Macfarlane Commissions upend painting’s stereotypes

Third iteration of ACCA’s Macfarlane commissions stages a monumental show with a record-breaking number of artists who reinterpret an age-old medium.

The Macfarlane Commissions first launched in 2018 with The Theatre is Lying, then the biennial exhibition delivered Overlapping Magisteria in 2000. Combined, the two exhibitions commissioned 10 artworks. In this year’s iteration, the show features a bumper eight artists, some with the biggest pieces from their careers, specifically made for the Australian Centre for Contemporary Art (ACCA).

‘We were interested in looking at the ways in which painting is not necessarily confined to the easel or studio – it actually intersects with everyday life and the world at large,’ explained Max Delany, ACCA’s Artistic Director and CEO.

Titled Like a Wheel That Turns: The 2022 Macfarlane Commissions it takes its cue from a quote by artist Marlene Dumas on the ability of the painting to transverse multiple timeframes. 

Delany continued: ‘Many of these works speak to the present but also the past; they speak to their country, to ancestors, family histories, world cultural histories and diasporas.’

A clear example are Gian Manik’s paintings in the second gallery, which combined skilfulness in the medium alongside intimate memories, war imagery and internet gay pornography.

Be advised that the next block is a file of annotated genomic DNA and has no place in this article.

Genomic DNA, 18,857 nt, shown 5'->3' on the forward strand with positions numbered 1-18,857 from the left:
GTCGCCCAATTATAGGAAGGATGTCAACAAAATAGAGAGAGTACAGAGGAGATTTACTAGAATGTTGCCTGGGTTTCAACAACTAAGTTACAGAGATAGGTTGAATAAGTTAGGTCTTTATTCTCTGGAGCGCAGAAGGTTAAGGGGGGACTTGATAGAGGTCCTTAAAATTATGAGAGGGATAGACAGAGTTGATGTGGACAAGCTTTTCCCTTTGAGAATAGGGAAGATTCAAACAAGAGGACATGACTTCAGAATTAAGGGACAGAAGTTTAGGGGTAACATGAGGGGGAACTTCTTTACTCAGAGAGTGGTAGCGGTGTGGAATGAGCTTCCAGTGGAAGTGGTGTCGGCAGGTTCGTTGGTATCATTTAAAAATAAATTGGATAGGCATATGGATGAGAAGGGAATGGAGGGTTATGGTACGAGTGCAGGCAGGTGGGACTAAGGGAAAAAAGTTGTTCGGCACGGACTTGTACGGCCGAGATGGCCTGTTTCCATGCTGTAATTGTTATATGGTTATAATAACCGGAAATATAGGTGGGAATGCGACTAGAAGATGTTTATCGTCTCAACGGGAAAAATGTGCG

Gian Manik, Faberge pansy I & II, 2022, installation view at Like a Wheel That Turns, ACCA. Courtesy of the artist and Sutton Gallery. Photo: Andrew Curtis.

The series of eight paintings are almost cinematographic. The work Pain hones in on the details of a horse’s eye (a reference to the Dutch masters and Manik’s maternal heritage) and another presents Fabergé pansies through two lenses, one with the petals opened to reveal AI-generated faces. 

Manik’s works present an interplay between ‘authentic’ genre painting and fixated identities and conflicts in our present day that challenge the medium. 

Another work which plays on identity and the idea of an artist’s self-portrait is Jason Phu’s everyone is dead, except for me. everything is futile, and i am tired. i wait in my little house, for the winter to take me, an installation built from the ground up with an array of memorabilia, every-day objects and obsessive collections.

Here Phu presents himself as an old, dying artist in a little hut, where birds chirp, snoring is heard and the digital display of a fireplace runs simultaneously with a rotating fan. The work might signal an artist’s demise, but ironically – and intentionally – it presents endless entertainment for the viewer.